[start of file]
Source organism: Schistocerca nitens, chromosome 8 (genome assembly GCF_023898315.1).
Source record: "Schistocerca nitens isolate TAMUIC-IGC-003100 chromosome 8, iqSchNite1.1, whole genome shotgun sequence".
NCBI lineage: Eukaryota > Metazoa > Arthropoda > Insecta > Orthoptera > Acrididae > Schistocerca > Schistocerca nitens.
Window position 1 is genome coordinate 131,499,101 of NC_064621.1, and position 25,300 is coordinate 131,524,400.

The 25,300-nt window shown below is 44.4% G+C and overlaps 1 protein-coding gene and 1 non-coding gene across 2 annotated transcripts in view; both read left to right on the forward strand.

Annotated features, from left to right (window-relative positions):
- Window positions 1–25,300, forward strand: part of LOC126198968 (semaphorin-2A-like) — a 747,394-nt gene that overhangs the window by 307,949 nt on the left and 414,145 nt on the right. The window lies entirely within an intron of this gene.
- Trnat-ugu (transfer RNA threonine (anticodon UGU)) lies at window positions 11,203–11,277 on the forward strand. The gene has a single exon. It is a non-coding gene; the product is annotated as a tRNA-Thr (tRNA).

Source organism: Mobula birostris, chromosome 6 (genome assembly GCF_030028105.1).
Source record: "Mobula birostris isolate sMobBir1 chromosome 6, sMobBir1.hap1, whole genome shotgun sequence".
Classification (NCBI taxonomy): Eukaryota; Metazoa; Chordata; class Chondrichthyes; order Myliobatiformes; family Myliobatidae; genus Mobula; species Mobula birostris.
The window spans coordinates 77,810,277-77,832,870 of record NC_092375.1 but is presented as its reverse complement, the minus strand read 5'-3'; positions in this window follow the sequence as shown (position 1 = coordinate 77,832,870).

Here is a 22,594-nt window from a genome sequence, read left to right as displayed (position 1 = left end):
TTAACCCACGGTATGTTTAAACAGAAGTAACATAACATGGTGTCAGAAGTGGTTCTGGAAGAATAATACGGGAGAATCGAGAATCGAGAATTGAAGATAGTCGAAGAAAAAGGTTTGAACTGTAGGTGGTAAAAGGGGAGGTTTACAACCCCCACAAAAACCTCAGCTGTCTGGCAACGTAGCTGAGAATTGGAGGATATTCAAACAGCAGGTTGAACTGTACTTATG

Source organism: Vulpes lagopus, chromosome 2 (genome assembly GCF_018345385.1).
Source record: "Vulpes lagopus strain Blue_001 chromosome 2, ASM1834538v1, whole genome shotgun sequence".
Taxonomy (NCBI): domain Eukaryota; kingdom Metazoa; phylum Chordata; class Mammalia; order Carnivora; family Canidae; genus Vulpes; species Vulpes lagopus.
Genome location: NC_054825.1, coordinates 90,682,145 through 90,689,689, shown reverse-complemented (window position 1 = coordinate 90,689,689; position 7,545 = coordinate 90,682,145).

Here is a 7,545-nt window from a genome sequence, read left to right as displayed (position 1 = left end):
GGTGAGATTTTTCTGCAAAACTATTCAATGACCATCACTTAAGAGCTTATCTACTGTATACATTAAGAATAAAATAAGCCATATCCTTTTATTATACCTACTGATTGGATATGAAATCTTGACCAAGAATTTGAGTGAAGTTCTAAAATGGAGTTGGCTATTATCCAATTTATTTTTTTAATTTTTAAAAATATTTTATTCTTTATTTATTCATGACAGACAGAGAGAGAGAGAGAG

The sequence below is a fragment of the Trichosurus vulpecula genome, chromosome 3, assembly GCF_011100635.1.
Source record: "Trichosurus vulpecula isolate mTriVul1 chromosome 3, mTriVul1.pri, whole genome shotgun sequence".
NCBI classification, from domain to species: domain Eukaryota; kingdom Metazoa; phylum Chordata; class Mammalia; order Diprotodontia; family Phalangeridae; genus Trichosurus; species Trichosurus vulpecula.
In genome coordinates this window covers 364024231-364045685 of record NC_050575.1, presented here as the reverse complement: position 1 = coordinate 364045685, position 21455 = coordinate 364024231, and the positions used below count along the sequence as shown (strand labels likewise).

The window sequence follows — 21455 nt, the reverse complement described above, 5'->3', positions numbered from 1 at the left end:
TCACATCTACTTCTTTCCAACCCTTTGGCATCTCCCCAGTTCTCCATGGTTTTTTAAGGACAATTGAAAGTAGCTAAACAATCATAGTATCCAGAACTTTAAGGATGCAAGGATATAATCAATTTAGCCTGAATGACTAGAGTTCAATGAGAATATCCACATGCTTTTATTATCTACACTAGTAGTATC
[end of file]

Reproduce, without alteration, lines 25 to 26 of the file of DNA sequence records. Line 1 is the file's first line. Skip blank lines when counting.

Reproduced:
The window sequence follows — 21455 nt, the reverse complement described above, 5'->3', positions numbered from 1 at the left end:
TCACATCTACTTCTTTCCAACCCTTTGGCATCTCCCCAGTTCTCCATGGTTTTTTAAGGACAATTGAAAGTAGCTAAACAATCATAGTATCCAGAACTTTAAGGATGCAAGGATATAATCAATTTAGCCTGAATGACTAGAGTTCAATGAGAATATCCACATGCTTTTATTATCTACACTAGTAGTATC